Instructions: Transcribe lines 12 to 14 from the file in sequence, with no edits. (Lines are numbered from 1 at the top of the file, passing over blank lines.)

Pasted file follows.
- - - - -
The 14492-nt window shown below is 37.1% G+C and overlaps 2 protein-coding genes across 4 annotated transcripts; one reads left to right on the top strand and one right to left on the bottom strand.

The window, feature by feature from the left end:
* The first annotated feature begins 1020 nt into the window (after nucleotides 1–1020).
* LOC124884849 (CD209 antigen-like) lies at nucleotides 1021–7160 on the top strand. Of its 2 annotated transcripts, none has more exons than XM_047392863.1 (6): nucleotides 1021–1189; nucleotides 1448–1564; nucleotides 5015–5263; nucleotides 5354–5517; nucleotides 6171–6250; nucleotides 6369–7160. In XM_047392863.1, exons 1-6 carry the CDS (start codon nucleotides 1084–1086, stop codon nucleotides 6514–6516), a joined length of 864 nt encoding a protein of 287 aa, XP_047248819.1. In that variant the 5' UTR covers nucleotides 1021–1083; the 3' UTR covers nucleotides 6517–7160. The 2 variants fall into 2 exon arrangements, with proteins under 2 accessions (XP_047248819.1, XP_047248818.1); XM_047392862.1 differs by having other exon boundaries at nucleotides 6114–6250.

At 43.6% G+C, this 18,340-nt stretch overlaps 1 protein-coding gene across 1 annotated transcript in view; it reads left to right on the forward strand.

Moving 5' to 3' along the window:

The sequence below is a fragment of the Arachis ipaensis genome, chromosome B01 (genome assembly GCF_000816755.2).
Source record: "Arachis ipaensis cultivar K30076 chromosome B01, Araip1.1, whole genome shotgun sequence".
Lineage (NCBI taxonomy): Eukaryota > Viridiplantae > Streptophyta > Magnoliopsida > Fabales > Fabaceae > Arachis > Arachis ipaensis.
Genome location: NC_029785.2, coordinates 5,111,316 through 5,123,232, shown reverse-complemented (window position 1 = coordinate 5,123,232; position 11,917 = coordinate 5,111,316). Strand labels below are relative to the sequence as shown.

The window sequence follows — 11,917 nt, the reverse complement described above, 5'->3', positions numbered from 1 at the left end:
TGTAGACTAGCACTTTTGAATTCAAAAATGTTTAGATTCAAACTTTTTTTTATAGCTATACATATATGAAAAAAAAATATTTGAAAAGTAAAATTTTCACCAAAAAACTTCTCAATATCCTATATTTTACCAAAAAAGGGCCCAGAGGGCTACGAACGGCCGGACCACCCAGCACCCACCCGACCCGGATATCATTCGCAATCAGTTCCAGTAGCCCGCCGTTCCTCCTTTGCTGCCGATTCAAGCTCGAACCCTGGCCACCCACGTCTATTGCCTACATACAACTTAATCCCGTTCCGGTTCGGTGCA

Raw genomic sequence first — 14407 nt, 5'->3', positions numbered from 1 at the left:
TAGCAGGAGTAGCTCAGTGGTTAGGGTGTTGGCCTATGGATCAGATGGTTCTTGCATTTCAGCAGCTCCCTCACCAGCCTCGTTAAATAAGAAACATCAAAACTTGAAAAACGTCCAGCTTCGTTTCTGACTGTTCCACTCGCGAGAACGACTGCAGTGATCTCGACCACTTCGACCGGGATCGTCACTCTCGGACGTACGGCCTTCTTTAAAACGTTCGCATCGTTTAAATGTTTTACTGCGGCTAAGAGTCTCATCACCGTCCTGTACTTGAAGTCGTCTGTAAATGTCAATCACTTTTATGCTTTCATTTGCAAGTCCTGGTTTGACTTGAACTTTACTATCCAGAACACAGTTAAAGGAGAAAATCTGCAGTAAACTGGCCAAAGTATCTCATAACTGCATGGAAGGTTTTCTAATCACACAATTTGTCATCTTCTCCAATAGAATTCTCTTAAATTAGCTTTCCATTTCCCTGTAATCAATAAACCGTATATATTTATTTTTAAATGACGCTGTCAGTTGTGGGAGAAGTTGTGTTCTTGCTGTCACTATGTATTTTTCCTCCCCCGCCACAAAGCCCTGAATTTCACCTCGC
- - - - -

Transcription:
TGTAGACTAGCACTTTTGAATTCAAAAATGTTTAGATTCAAACTTTTTTTTATAGCTATACATATATGAAAAAAAAATATTTGAAAAGTAAAATTTTCACCAAAAAACTTCTCAATATCCTATATTTTACCAAAAAAGGGCCCAGAGGGCTACGAACGGCCGGACCACCCAGCACCCACCCGACCCGGATATCATTCGCAATCAGTTCCAGTAGCCCGCCGTTCCTCCTTTGCTGCCGATTCAAGCTCGAACCCTGGCCACCCACGTCTATTGCCTACATACAACTTAATCCCGTTCCGGTTCGGTGCA

Raw genomic sequence first — 14407 nt, 5'->3', positions numbered from 1 at the left:
TAGCAGGAGTAGCTCAGTGGTTAGGGTGTTGGCCTATGGATCAGATGGTTCTTGCATTTCAGCAGCTCCCTCACCAGCCTCGTTAAATAAGAAACATCAAAACTTGAAAAACGTCCAGCTTCGTTTCTGACTGTTCCACTCGCGAGAACGACTGCAGTGATCTCGACCACTTCGACCGGGATCGTCACTCTCGGACGTACGGCCTTCTTTAAAACGTTCGCATCGTTTAAATGTTTTACTGCGGCTAAGAGTCTCATCACCGTCCTGTACTTGAAGTCGTCTGTAAATGTCAATCACTTTTATGCTTTCATTTGCAAGTCCTGGTTTGACTTGAACTTTACTATCCAGAACACAGTTAAAGGAGAAAATCTGCAGTAAACTGGCCAAAGTATCTCATAACTGCATGGAAGGTTTTCTAATCACACAATTTGTCATCTTCTCCAATAGAATTCTCTTAAATTAGCTTTCCATTTCCCTGTAATCAATAAACCGTATATATTTATTTTTAAATGACGCTGTCAGTTGTGGGAGAAGTTGTGTTCTTGCTGTCACTATGTATTTTTCCTCCCCCGCCACAAAGCCCTGAATTTCACCTCGC